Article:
[OP-ED]: Historian infuriates liberal choir he preaches to
In writing “The Once and Future Liberal,” the historian Mark Lilla has produced a short tome that is devoid of the shrieking hysteria about partisan rivals that usually sells political books.
Indeed, Lilla has done worse -- he’s taken his own party to task in a scathing critique of liberalism’s failure to create a common vision for our nation. His ideas are sound and logical, and he yearns for politically awakened citizens who can create lasting legislative change. The book essentially argues that the collective spirit of “We the people” has been replaced by me-me-me-ism at a time when we most need to hold on to our shared values.
For vast swaths of America, this isn’t controversial but, predictably, these proclamations are infuriating the choir Lilla is attempting to preach to.
A pragmatic -- and self-identified as proud -- progressive, Lilla has ruffled liberal feathers. In prefacing a testy interview in which The New Yorker editor David Remnick seemed both pained and horrified at Lilla’s prescriptions, the author was ominously labeled a “distinctly more conservative brand of liberal and Trump opponent.”
Michael S. Roth, president of Wesleyan University, was similarly affronted. In the journal Inside Higher Ed, Roth argued that Lilla “condemns campus radicals for abdicating their responsibility to go beyond movement politics and build successful electoral coalitions ... [but] must be aware that the old solidarity came at the expense of all too many, and that thanks to the movement politics he derides, our politics now has the potential to be more inclusive.”
The strong reactions are due to Lilla’s blunt assessment of where liberalism stands in the Trump era, which appears to be a repudiation of all that progressives have fought for over the past few decades.
“Liberals bring many things to electoral contests: values, commitment, policy proposals. What they don’t bring is an image of what our shared way of life might be,” Lilla writes. “Ever since the election of Ronald Reagan the American right has offered one. And it is this image -- not money, not false advertising, not fearmongering, not racism -- that has been the ultimate source of its strength. In the contest for the American imagination, liberals have abdicated.”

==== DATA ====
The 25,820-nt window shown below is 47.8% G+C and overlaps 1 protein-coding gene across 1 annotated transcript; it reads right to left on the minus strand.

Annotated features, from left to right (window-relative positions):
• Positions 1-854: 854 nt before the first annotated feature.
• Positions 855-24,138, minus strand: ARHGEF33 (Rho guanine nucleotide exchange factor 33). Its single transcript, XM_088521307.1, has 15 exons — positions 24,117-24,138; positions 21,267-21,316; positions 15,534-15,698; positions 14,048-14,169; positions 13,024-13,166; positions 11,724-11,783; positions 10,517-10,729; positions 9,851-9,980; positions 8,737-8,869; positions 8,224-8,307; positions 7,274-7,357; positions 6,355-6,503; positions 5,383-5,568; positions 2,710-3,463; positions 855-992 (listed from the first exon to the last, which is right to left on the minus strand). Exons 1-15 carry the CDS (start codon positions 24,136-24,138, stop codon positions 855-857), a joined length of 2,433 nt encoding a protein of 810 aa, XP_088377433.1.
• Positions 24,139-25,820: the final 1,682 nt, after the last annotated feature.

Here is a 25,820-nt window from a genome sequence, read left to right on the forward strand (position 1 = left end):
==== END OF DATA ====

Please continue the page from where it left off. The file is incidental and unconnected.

Lilla’s critics have mocked him for supposed overuse of the term “abdication,” but he lists other liberal sins such as an overemphasis on identity politics, which he says was “at first about large classes of people -- African-Americans, women -- seeking to redress major historical wrongs by mobilizing and then working through our political institutions to secure their rights. But by the 1980s it had given way to a pseudo-politics of self-regard and increasingly narrow and exclusionary self-definition that is now cultivated in our colleges and universities. The main result has been to turn young people back onto themselves, rather than turning them outward toward the wider world. It has left them unprepared to think about the common good and what must be done practically to secure it -- especially the hard and unglamorous task of persuading people very different from themselves to join a common effort.”
Again, any moderate, centrist or independent voter will find a lot of truth in that sentiment. But Lilla’s message is instead goading the very liberals he seeks to convince.
He argues quite convincingly that it is not individual identity, but a shared sense of citizenship, that can bring our nation’s diverse peoples together. “I am not a black male motorist and never will be,” he writes. “All the more reason, then, that I need some way to identify with one if I am going to be affected by his experience. And citizenship is the only thing I know we share. The more the differences between us are emphasized, the less likely I will be to feel outrage at his mistreatment.”
But Lilla makes a bitter pill of the medicine he proposes. He writes, “Children do not respond well to scolding and neither do nations. It just puts their backs up. They become better only when they are told that they are already good and therefore can improve.”
Despite Lilla’s great arguments and examples, the overall tone of this book is that of a harsh scolding. As a result, Lilla’s passionate call for the left’s unity with those in the middle and on the right is diminished. His book will likely only resonate with those progressives who already believe that we need fewer marchers and more mayors, governors and other legislators who can enact lasting change.